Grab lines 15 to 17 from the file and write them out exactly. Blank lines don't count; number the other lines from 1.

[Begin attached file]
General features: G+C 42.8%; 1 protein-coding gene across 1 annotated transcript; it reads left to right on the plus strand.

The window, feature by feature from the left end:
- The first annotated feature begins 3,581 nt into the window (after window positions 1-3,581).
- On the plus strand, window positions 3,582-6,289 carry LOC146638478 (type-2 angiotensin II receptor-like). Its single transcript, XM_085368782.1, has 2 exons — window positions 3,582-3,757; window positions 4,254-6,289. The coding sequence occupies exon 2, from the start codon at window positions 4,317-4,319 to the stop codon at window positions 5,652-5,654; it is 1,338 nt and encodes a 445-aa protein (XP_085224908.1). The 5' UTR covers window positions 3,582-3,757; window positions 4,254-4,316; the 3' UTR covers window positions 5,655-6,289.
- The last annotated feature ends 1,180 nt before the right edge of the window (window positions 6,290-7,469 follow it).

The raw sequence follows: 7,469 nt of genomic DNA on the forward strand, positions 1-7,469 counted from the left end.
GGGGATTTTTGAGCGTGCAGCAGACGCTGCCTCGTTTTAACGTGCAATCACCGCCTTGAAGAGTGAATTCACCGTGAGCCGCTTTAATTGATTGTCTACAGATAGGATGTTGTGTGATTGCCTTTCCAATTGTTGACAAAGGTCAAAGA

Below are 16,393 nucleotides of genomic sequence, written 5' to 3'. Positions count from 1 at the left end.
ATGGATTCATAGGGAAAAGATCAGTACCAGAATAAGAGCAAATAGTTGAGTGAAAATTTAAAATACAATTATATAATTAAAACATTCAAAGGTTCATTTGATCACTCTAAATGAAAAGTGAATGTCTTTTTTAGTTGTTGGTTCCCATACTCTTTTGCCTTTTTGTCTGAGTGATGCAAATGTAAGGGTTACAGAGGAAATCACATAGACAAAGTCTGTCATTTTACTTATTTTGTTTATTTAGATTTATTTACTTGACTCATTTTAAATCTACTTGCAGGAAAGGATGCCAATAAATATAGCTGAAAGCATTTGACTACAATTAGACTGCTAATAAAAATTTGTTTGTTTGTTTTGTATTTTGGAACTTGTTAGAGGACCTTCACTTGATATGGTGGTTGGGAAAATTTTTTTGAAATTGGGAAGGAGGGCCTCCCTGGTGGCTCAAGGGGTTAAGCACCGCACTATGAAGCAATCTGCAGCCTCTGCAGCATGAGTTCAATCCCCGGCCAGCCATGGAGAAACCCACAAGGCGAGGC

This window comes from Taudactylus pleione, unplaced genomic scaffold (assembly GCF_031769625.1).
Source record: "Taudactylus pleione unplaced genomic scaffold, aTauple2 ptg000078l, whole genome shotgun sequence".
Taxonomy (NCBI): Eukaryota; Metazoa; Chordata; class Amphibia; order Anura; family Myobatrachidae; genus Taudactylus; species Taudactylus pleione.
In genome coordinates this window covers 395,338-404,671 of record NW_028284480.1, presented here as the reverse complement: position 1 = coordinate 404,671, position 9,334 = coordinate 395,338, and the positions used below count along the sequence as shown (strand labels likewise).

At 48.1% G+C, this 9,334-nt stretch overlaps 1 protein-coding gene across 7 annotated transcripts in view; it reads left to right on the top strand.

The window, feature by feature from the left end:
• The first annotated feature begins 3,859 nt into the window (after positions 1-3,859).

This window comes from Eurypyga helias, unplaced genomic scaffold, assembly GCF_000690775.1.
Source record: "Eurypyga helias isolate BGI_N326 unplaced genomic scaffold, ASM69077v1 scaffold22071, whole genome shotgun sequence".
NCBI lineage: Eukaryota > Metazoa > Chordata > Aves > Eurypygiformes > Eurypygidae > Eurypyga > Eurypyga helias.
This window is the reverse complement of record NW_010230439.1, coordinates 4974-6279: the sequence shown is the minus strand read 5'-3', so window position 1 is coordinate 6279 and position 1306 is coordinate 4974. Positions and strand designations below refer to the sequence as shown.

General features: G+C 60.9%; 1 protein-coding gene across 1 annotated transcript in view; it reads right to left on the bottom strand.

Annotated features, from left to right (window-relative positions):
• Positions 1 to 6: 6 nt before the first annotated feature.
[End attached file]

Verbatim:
The window, feature by feature from the left end:
• The first annotated feature begins 3,859 nt into the window (after positions 1-3,859).

This window comes from Eurypyga helias, unplaced genomic scaffold, assembly GCF_000690775.1.